Duration 1:15
Prime Minister Justin Trudeau provided a late-night update on the federal government's support for British Columbia, which is currently in a state of emergency.

Military personnel will now focus on repairing a damaged dike ahead of the next anticipated rainfall on Monday. Braun said he anticipates the whole dike may need to be rebuilt to a higher standard. He said while he had hoped water levels would recede by two feet, they have so far only receded by about six inches.

"There's predicted 80 to 100 millimetres of rain coming next week, beginning Tuesday,'' he said Thursday. "That's what I'm concerned about if we don't fix those breaches.''

Braun said the price tag for fixing the damaged infrastructure in the community of 120,000 could reach $1 billion.

Ranchers and farmers in B.C.'s Fraser Valley have been particularly hard hit by floods, with the region containing half of the province's dairy farms. Many of those farms are in Abbotsford, with hundreds of farms flooded in the low-lying Sumas Prairie region east of the city.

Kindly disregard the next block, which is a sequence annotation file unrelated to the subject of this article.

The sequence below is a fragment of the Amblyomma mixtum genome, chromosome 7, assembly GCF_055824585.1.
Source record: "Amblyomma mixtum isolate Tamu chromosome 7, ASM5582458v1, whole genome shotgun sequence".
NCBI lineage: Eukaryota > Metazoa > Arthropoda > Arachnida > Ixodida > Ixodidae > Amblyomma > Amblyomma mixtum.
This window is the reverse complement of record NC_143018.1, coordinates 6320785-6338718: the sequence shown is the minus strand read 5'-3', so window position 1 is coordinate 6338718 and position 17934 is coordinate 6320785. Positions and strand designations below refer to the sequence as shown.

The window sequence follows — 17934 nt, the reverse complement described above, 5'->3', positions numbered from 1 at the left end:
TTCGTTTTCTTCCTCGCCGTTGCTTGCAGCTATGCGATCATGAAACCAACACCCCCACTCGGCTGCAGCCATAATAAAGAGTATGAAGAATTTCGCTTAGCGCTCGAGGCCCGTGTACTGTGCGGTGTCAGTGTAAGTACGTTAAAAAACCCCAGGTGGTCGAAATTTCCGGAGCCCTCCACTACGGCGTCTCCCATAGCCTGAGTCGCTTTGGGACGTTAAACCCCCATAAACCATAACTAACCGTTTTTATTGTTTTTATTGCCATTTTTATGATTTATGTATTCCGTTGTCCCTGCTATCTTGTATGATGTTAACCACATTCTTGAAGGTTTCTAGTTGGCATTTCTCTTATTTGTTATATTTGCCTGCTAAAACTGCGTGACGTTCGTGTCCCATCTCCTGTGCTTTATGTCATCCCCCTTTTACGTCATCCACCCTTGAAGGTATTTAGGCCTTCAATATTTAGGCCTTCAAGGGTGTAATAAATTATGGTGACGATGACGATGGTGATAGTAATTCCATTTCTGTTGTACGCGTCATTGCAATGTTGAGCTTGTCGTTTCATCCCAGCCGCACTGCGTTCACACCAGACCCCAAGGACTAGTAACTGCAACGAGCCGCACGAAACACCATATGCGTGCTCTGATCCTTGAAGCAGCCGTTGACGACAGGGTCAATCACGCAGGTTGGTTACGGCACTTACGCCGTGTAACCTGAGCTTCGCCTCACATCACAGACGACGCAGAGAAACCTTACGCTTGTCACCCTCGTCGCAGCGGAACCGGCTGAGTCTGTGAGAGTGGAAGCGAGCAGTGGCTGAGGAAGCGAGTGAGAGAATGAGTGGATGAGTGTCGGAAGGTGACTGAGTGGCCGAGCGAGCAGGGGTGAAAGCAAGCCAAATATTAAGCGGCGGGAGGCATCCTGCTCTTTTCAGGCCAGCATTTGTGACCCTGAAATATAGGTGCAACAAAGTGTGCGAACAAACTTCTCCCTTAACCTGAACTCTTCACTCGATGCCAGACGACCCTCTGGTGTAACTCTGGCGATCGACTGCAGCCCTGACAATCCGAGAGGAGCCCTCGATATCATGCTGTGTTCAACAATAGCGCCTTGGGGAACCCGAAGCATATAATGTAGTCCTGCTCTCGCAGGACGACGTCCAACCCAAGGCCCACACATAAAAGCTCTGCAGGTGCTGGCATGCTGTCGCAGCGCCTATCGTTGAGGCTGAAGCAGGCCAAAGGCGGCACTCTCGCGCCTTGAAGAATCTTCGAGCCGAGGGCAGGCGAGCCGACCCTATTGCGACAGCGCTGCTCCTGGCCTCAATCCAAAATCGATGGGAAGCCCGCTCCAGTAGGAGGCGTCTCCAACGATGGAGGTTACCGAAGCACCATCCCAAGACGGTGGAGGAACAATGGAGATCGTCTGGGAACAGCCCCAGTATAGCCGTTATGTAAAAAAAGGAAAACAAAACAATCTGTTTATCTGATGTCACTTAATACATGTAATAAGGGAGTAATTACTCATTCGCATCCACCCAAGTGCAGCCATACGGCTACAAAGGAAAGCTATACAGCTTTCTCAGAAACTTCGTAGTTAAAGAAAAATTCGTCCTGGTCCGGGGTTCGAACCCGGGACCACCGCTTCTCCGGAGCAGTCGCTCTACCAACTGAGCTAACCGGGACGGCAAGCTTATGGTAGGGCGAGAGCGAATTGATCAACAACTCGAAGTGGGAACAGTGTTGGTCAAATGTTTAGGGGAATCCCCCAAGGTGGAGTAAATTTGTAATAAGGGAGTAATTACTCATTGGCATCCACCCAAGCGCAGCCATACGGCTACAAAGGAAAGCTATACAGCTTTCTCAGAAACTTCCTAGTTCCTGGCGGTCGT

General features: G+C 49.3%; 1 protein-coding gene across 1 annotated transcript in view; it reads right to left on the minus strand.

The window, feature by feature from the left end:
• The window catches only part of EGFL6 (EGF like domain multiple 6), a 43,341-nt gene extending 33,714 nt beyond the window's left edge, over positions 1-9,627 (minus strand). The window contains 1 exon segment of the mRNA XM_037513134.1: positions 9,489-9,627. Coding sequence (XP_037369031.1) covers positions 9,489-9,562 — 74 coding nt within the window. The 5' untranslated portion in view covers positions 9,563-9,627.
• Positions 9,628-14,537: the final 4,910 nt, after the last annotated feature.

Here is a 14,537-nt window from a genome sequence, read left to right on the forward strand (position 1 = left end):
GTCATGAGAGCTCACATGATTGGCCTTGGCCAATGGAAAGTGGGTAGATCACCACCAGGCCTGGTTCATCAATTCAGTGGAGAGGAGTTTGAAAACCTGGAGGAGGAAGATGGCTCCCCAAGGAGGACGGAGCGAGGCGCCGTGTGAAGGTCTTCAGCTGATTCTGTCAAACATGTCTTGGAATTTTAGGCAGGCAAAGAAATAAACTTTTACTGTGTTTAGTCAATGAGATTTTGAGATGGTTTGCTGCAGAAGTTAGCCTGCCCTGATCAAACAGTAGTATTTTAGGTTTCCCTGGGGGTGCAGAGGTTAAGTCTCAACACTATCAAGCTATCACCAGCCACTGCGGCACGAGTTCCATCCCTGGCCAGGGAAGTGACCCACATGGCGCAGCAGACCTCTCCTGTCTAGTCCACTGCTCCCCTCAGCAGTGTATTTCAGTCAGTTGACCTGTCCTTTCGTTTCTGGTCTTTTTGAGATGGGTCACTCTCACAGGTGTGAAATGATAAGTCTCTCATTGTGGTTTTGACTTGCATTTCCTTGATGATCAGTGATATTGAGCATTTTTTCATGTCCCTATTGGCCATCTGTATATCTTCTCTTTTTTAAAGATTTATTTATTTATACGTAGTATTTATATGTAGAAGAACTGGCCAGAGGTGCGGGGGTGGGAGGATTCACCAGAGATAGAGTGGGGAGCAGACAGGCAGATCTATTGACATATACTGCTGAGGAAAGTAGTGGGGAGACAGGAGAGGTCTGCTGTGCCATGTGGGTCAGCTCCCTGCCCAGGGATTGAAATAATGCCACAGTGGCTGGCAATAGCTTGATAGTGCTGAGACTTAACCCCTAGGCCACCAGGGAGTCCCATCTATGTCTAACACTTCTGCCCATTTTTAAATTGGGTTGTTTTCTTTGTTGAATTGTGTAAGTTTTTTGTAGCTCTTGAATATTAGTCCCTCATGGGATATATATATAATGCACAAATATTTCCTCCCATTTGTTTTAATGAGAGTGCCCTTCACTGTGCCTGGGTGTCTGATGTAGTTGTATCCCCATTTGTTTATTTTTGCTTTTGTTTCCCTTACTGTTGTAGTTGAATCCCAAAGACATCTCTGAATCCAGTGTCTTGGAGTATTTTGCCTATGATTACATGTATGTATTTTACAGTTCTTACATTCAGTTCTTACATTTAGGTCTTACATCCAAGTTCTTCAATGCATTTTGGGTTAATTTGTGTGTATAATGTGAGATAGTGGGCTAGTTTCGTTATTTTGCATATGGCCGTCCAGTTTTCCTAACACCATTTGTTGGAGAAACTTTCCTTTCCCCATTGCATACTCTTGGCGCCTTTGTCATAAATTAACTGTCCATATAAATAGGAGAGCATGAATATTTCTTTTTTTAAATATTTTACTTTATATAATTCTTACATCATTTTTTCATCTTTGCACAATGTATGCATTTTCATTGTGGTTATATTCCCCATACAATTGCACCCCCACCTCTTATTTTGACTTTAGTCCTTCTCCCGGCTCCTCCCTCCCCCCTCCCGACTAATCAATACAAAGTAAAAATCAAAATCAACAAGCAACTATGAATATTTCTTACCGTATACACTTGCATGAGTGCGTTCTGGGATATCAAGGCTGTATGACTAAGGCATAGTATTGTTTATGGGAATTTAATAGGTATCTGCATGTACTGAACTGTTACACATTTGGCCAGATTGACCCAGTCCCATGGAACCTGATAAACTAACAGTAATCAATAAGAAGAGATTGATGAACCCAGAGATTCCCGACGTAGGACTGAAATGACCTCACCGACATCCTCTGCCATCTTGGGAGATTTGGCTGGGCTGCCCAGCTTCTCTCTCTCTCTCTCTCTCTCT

Farmers carry their livestock out of a flooded barn in Abbotsford. The city southeast of Vancouver is home to half of B.C.'s dairy farms and has been hit badly by the devastating floods. (Ben Nelms/CBC)

Friday school closures in the Fraser Valley include all schools in the Fraser Cascade School District and Chilliwack School District, as well as Barrowtown, Matsqui and Upper Sumas elementary schools in Abbotsford.

The floods were triggered by historic rainfall on the weekend, as more than 20 daily rainfall records were shattered across the province.

A person paddles a kayak past a submerged taxi after the major flood event in Abbotsford. More federal assistance is on its way to the province as reconstruction begins. (Ben Nelms/CBC)

Other jurisdictions to help B.C.'s animals